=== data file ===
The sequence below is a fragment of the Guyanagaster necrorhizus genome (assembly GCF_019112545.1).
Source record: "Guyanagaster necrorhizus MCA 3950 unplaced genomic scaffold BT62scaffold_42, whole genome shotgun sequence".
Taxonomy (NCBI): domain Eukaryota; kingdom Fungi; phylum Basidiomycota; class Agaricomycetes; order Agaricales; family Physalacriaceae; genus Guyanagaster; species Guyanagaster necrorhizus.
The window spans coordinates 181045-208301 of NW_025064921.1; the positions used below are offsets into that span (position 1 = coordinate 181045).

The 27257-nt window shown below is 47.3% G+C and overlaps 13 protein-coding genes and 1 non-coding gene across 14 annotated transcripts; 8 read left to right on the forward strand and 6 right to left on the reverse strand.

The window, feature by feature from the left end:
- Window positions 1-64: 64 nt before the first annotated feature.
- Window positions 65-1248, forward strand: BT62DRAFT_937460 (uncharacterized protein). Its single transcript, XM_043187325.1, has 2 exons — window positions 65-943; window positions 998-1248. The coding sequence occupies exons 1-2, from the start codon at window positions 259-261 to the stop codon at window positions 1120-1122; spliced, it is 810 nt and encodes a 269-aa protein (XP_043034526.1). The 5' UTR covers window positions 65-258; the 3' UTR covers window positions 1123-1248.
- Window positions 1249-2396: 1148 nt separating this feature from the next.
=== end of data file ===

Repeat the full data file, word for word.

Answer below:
The sequence below is a fragment of the Guyanagaster necrorhizus genome (assembly GCF_019112545.1).
Source record: "Guyanagaster necrorhizus MCA 3950 unplaced genomic scaffold BT62scaffold_42, whole genome shotgun sequence".
Taxonomy (NCBI): domain Eukaryota; kingdom Fungi; phylum Basidiomycota; class Agaricomycetes; order Agaricales; family Physalacriaceae; genus Guyanagaster; species Guyanagaster necrorhizus.
The window spans coordinates 181045-208301 of NW_025064921.1; the positions used below are offsets into that span (position 1 = coordinate 181045).

The 27257-nt window shown below is 47.3% G+C and overlaps 13 protein-coding genes and 1 non-coding gene across 14 annotated transcripts; 8 read left to right on the forward strand and 6 right to left on the reverse strand.

The window, feature by feature from the left end:
- Window positions 1-64: 64 nt before the first annotated feature.
- Window positions 65-1248, forward strand: BT62DRAFT_937460 (uncharacterized protein). Its single transcript, XM_043187325.1, has 2 exons — window positions 65-943; window positions 998-1248. The coding sequence occupies exons 1-2, from the start codon at window positions 259-261 to the stop codon at window positions 1120-1122; spliced, it is 810 nt and encodes a 269-aa protein (XP_043034526.1). The 5' UTR covers window positions 65-258; the 3' UTR covers window positions 1123-1248.
- Window positions 1249-2396: 1148 nt separating this feature from the next.